If one is going to get the most value out of fasting, it is also important that we spend time in prayer, because fasting is not only about what we are denying (ourselves and this world), but what we are trying to appropriate and receive from the Lord—things that this world cannot give that will satisfy our souls.

Believers fast to make more of Jesus in heaven and less of ourselves and things on Earth. Fasting helps us to separate between our needs and our wants—to differentiate what is necessary and appropriate from what is extravagant. When we fast, we realize that a sip of water and a taste of bread that sustains physical life is all we need and that the rest of our diet—especially good food—should be viewed as signs of God’s grace and love. A great meal should cause us to give praise to a great God who created the building blocks for that meal.

  1. Fasting encourages repentance and leads to changed behavior and an increase in doing good deeds. 

Theologian Richard Foster reflects,

More than any other single Discipline, fasting reveals the things that control us. This is a wonderful benefit to the true disciple who longs to be transformed into the image of [Yeshua]. We cover up what is inside us with food and other good things, but in fasting these things surface. If pride controls us, it will be revealed almost immediately. Anger, jealousy, strife, fear—if they are within us, they will surface during fasting. At first we will rationalize that our anger is due to our hunger; then we will realize that we are angry because the spirit of anger is within us. We can rejoice in this knowledge because we know that healing is available through the power of Christ.[12]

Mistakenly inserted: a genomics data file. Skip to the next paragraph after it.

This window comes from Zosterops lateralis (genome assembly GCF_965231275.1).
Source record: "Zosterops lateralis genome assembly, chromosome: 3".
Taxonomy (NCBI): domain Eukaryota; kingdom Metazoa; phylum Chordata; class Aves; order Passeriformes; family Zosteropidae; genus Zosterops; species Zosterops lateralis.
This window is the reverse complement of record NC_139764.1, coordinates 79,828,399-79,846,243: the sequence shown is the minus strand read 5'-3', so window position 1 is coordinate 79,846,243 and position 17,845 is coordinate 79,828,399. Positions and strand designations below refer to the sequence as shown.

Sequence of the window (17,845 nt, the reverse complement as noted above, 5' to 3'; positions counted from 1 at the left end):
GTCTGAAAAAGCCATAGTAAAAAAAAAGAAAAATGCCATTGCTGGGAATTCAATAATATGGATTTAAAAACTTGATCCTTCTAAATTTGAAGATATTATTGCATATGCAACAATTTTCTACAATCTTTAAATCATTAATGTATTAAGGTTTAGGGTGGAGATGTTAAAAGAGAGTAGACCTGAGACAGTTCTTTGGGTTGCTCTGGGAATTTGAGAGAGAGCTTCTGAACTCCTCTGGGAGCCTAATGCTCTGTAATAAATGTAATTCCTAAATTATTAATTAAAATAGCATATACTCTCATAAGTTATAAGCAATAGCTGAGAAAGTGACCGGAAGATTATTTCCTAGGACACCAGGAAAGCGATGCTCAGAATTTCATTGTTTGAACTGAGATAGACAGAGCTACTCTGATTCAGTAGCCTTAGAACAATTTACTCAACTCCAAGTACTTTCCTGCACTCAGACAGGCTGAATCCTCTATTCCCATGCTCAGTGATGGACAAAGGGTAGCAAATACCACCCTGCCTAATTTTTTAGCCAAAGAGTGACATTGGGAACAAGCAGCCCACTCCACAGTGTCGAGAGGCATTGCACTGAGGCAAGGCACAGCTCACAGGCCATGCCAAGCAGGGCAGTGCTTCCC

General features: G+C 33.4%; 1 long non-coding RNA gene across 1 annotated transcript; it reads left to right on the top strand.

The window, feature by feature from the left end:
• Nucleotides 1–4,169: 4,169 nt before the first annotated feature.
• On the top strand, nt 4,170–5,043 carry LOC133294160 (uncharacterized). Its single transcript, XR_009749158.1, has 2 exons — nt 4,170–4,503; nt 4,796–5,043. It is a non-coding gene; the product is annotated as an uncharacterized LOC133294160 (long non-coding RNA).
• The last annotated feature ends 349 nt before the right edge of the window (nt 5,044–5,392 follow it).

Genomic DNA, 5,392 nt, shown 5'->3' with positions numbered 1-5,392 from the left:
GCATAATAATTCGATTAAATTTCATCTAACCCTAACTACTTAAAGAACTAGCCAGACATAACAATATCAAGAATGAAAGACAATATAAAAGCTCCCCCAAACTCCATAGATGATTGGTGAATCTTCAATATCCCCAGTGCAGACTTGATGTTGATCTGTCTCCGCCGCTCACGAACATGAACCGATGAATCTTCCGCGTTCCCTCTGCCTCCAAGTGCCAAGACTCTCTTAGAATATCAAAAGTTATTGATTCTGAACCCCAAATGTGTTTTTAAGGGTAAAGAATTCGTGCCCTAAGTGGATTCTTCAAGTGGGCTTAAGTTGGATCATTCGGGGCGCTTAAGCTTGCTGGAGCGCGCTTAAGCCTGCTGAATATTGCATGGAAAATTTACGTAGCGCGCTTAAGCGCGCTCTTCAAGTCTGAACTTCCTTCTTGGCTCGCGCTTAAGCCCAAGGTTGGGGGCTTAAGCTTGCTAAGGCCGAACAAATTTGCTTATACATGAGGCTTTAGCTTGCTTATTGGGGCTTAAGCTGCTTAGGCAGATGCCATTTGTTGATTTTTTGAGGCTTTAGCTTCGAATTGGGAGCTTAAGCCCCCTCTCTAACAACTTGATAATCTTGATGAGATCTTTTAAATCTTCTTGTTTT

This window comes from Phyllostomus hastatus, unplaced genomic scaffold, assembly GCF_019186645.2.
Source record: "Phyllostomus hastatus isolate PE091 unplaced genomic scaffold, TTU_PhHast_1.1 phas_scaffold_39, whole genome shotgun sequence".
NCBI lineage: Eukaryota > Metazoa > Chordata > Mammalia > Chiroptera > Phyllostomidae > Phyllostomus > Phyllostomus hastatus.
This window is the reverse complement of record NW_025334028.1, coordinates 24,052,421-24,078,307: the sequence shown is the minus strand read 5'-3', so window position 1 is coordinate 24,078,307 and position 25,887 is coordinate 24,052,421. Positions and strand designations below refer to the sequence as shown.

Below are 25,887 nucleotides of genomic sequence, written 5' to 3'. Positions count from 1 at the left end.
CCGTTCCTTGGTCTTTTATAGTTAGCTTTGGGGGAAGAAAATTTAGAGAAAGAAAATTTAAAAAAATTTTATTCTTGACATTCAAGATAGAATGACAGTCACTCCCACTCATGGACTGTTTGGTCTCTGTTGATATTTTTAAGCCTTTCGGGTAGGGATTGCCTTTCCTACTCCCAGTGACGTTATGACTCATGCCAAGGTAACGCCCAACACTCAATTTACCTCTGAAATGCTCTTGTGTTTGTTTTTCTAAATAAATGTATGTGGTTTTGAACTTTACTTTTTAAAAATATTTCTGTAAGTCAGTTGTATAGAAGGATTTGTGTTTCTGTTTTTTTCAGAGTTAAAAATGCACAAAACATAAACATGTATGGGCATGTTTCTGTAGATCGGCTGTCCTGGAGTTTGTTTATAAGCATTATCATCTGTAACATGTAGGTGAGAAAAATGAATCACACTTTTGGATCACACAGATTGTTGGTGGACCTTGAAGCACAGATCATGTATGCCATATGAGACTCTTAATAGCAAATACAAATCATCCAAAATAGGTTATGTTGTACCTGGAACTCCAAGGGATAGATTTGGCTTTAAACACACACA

On this topic, Piper also adds,

So here we have another test of authenticity. Jesus said, If you are fasting to be seen by others, you have your reward. That’s it. Isaiah says, If your fasting leaves you self-indulgent in other areas, harsh toward your employees, irritable and contentious, then your fasting is not acceptable to God. It’s not what he chooses. God is mercifully warning us against the danger of substituting religious fervor for righteous living.[13]

  1. Fasting is more about focusing on what you do than on what you do without.

One of the passages that speaks directly to this principal is Isaiah chapter 58. The prophet linked fasting to transformed behavior. He argued that if your fasting is not connected to godly living, then your fast is in vain. This does not mean we should not fast, but that we cannot try to please God by fasting and then displease Him the next moment by acting badly, disobeying Him, sinning against our fellow man, or withholding what is right, generous, and helpful to our fellow man.

Isaiah 58 wrote:

Is this not the fast which I choose, to loosen the bonds of wickedness, to undo the bands of the yoke, and to let the oppressed go free and break every yoke? Is it not to divide your bread with the hungry and bring the homeless poor into the house; when you see the naked, to cover him; and not to hide yourself from your own flesh?…And if you give yourself to the hungry and satisfy the desire of the afflicted, then your light will rise in darkness and your gloom will become like midday. And the Lord will continually guide you, and satisfy your desire in scorched places, and give strength to your bones; and you will be like a watered garden, and like a spring of water whose waters do not fail. (Isaiah 58:6–7; 10–11)

  1. Fasting strengthens your fellowship with other believers and leads to greater ministry and guidance. 

Acts 13:1–2 says, “Now there were at Antioch, in the church that was there, prophets and teachers: Barnabas, and Simeon who was called Niger, and Lucius of Cyrene, and Manaen who had been brought up with Herod the tetrarch, and Saul. While they were ministering to the Lord and fasting, the Holy Spirit said, ‘Set apart for Me Barnabas and Saul for the work to which I have called them.’”